Immersive 3D audio is available, although it doesn't work with wireless headphones — including gaming headsets produced by the likes of Astro and Turtle Beach, as well as Sony itself unless they are connected by 3.5mm stereo to the PS VR. In order to take advantage of positional sound, you have to plug wired headphones in. The 3D audio, which Sony states is handled by the processor box, is not compatible with any virtual surround sound options. Thankfully, a pair of earbuds will come included with each bundle.
If you're interested in playing regular non-VR games or viewing movies on a virtual screen, you can do that using PS VR's Cinematic mode, which supports all current PS4 software — except those that require PlayStation Camera — and non-3D movies in digital, DVD and Blu-ray formats. Three screen sizes are available, with the largest being the virtual equivalent of a whopping 226 inches! (Why 3D movies, such 3D Blu-rays aren't supported is one of those modern day Sony mysteries.)
The current launch lineup for PlayStation VR is a truly massive one, encompassing both games that support the platform as an option and games that are totally exclusive. At the time of this writing, there are 30 titles that have been confirmed as available to play at launch on Oct. 13, making for a large and diverse slate of software. Purchasers will also get to jump in right away: a free digital download of 'The Playroom VR' will be included with each unit, as well as a demo disc that allows players to try a small portion of the following titles:
'Harmonix Music VR'
'Here They Lie'
'PlayStation VR Worlds'
'Resident Evil 7'
'Rigs Mechanized Combat League'
'Until Dawn: Rush of Blood'
When it comes to full software, a title of particular note is the aforementioned 'Thumper,' developed by two Harmonix alums who describe their game — and accurately so — as "rhythm violence." Though it doesn't require PS VR, the mind-bending visuals and thundering soundtrack are all the more effective when beamed directly into your eyes.
New PS VR owners might also want to look into Sony Interactive Entertainment America's slate of games specifically built for the platform: 'PlayStation VR Worlds' is a minigame collection that demonstrates the possibilities of the platform; 'Super Stardust Ultra VR' has a special first-person space-blasting mode exclusive to VR; and 'Hustle Kings VR' will let you head to a series of cool billiards tables right from your living room.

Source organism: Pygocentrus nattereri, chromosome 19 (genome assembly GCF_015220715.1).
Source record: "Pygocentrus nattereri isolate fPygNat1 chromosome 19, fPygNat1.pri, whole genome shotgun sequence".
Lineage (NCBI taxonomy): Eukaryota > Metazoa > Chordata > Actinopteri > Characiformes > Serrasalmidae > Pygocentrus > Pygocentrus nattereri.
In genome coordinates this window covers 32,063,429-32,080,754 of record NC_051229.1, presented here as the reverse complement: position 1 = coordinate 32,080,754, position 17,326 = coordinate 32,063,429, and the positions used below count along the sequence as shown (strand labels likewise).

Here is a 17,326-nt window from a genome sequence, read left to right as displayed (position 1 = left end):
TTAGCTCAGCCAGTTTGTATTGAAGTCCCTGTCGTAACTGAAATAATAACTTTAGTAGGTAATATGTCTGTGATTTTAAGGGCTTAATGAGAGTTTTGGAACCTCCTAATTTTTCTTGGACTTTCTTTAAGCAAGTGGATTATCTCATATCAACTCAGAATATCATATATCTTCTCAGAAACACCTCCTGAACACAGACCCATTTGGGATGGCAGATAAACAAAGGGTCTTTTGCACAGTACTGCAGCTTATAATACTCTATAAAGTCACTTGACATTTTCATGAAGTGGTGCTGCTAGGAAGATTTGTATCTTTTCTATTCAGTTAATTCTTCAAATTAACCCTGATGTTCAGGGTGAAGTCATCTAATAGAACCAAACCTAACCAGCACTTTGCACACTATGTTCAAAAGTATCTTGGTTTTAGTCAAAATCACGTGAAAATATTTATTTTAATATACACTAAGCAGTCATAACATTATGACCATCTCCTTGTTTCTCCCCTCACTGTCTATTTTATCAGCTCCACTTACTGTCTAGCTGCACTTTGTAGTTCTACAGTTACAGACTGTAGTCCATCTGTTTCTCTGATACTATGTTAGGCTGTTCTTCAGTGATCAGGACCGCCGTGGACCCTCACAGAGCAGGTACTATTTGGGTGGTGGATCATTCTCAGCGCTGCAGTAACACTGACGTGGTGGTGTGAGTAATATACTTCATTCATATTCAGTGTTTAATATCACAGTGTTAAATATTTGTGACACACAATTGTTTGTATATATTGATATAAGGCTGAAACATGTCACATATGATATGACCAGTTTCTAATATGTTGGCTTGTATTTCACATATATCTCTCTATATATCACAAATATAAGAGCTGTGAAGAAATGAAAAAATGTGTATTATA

A slight word of caution to the consumer, however: since virtual reality is still a burgeoning medium for video games, it's worth mentioning that many of the launch titles are perhaps better described as VR "experiences" rather than full-fledged games in the traditional sense. 'Batman: Arkham VR,' for example, is a short 1-2 hour experience, compared to the 30+ hour titles that make up the rest of the 'Arkham' franchise.
Other VR "experiences" will come bundled with other non-VR games, such as the 'Jackal Assault' minigame that will come with 'Call of Duty: Infinite Warfare.' (See impressions here.) Larger, deeper games are on the way too, though. This past E3, first-person shooter 'Fairpoint' drew many visitors in with its triple-A polish. It's also the only announced game so far to support the special 'PlayStation Aim' gun peripheral. (See impressions on 'Farpoint' and Aim here.)
Our own Brian Hoss got to take a crack at 'The London Heist' at CES 2016 earlier this year, and reported that it was a huge hit even among those who don't usually play video games. "Seeing so many non-gamers tackle this demo, ducking and shooting with such enthusiasm," he wrote, "goes a heck of a long way towards making the PlayStation VR seem like an eventual success." Hopefully such enthusiasm really is an indicator of the broad-based appeal of the platform's games, even for those who might not traditionally call themselves "gamers."
One important detail about PlayStation VR, it's meant to be shared with others. When using the headset, the game is usually also output on the connected TV, which makes it easy for others to watch. In some cases, like in local multiplayer the TV shows something else. Likewise, only one PS VR headset can be used with a system, so there won't be any need for two headsets on one system. And yes, the Share button works with VR content. At the very least, if you have little ones who are disappointed about not being old enough to use PS VR, you can share the experience through these special features.
Like any technological breakthrough before it, such as 3D visuals and the aforementioned Wii remotes, it's important to keep in mind some important safety precautions before using PS VR. As outlined in the "What are all the things I need to experience PlayStation VR?" section above, it's particularly important to create a play space around you while using the VR headset and Move controllers. Since you won't be able to see anything but what's on the headset, it's crucial to make sure your movements aren't going to interfere with any nearby people or property.
Secondly, Sony has recommended that PlayStation VR be used only by children ages 12 and up. Similar to age restrictions suggested with 3D products, these recommendations are purely out of concern for how the technology might affect the visual development of a child. It is, of course, up to parents to decide what may or may not be right for their kids.
We hope this guide has been a helpful introduction to Sony's new virtual reality platform. Stay tuned as we cover the launch of the hardware and games. And if you're interested in trying PS VR out before committing to purchasing the device, be sure to see if Sony's holding a special trial event near you.
Source: PlayStation Blog